Benjamin L. Corey

Benjamin L. Corey

BLC is an author, speaker, scholar, and global traveler, who holds graduate degrees in Theology & Intercultural Studies from Gordon-Conwell Theological Seminary, and received his doctorate in Intercultural Studies from Fuller. He is the author of Undiluted: Rediscovering the Radical Message of Jesus, and Unafraid: Moving Beyond Fear-Based Faith.

10 Reasons I Dumped The Religious Right & Moved To The Christian Left

I grew up a member of the Religious Right, but now find myself on the Christian Left. Here's why:

I grew up a love-child of the Religious Right and Rush Limbaugh, but as a man in my 40’s, I now find myself in a much different place. I have no doubt those of my youth must feel I have rejected everything I was ever taught, and have abandoned the Christian faith. However, the reality is that I am more sure of my Christian faith than ever.

The ultimate irony is that I didn’t walk away because I rejected the core principles I was taught– the relationship ended because they rejected the core principles they had long taught me.

In reflection, here are 10 reasons I dumped the Religious Right and moved to the Christian Left– not because I rejected what they taught me, but because I still believe it:

10

I reject the Religious Right’s Scripture twisting and bizarre use of the Bible.

The Religious Right taught me that as Christians, we ought support policies and political leaders that reflect a commitment to biblical principles and values. In due time however, I discovered they just meant being anti-abortion and anti-marriage equality– even though neither issue is directly and explicitly addressed in the Bible the way some would like them to be.

The minute I began asking about issues the Bible actually does explicitly address, the truth of what they really believe became more evident– and they quickly engage the type of Scripture gymnastics they always warned me about:

  • “But didn’t Jesus speak out against the use of violence, and tell us to love our enemies?” Well, I don’t think that’s really what he meant. Plus, the Old Testament clearly sanctions the use of violence, and we have to believe the whole Bible.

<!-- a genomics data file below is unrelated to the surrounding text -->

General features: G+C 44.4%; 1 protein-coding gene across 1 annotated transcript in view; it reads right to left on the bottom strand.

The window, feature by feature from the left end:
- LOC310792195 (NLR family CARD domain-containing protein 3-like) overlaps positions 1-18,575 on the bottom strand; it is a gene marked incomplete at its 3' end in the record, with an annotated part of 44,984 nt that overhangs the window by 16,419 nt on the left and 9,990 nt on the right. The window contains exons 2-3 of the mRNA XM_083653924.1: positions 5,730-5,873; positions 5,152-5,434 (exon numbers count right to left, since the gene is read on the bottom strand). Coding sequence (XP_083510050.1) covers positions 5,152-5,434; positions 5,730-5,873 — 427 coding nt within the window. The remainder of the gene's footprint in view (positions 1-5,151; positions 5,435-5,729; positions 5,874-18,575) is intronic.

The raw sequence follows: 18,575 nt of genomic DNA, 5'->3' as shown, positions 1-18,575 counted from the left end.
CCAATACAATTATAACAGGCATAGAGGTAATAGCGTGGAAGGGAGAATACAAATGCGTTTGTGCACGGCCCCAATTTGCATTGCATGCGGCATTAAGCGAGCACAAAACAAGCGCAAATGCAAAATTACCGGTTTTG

• “But doesn’t the Old Testament command the government to tax citizens in order to support those in poverty and immigrants? And doesn’t it command us to welcome immigrants?” Well, yes, but that was the Old Testament you see, so not all of that applies today.
  • “But didn’t you just say it all still applies?” <silence>
  • “And doesn’t the New Testament command us to care for the poor and welcome immigrants?” Yes, it does– but we should do that individually as we’re able. God tells us how we should act but that doesn’t mean the government has the right to force us to act that way. Jesus never told the government how to do its job.
  • But didn’t you just start out by saying when it comes to gay marriage and abortion the government should make us behave in certain ways?” Listen, son, it’s clear you’re just trying to be a trouble maker and play games with the Bible- I’m not engaging with you until you repent.

9

Today’s Religious Right embraces moral relativism, but I still believe in right and wrong.

Maybe I’m just getting old, but I remember the days when we believed that core moral principles don’t just change with the times. But as TRUMPianity has taken over American Christianity, somehow morality is a far more flexible item than once realized.

As a kid I was repeatedly warned that those who engage in immoral talk, sexual immorality, lovers of money and liars, etc., were destined for the fires of hell. Interesting that when picks for the Supreme Court are on the line one can go from ‘Get that man a preacher, if anyone is hellbound it’s definitely him!” to “Praise God! For he has sent us a savior!”

I refuse to accept that– I believe that right is right and wrong is wrong and that those things don’t change just because your guy is in power.

8

I believe in the importance of compassion– and couldn’t find the “compassion” in today’s conservatism.

When we read the story of Jesus in the Gospels we find a single line frequently repeated: “And he saw them and was filled with compassion.” If anyone wants to be like Jesus, being filled with compassion when witnessing the suffering of others is one of the requirements.

When I was a conservative, we believed in being “compassionate conservatives,” and while I’m not convinced we ever were, what is undoubtedly true today is that there is no compassion in today’s conservatism.

Anyone who supports having kids locked in cages; anyone who could see such a sight and not be flooded with compassion and want to instantly free them from their oppressors, is not only lacking in compassion– but such a person has no right to associate themselves with Jesus in any way, shape, or form.

7

Now more than ever, I still believe that “Character Counts.”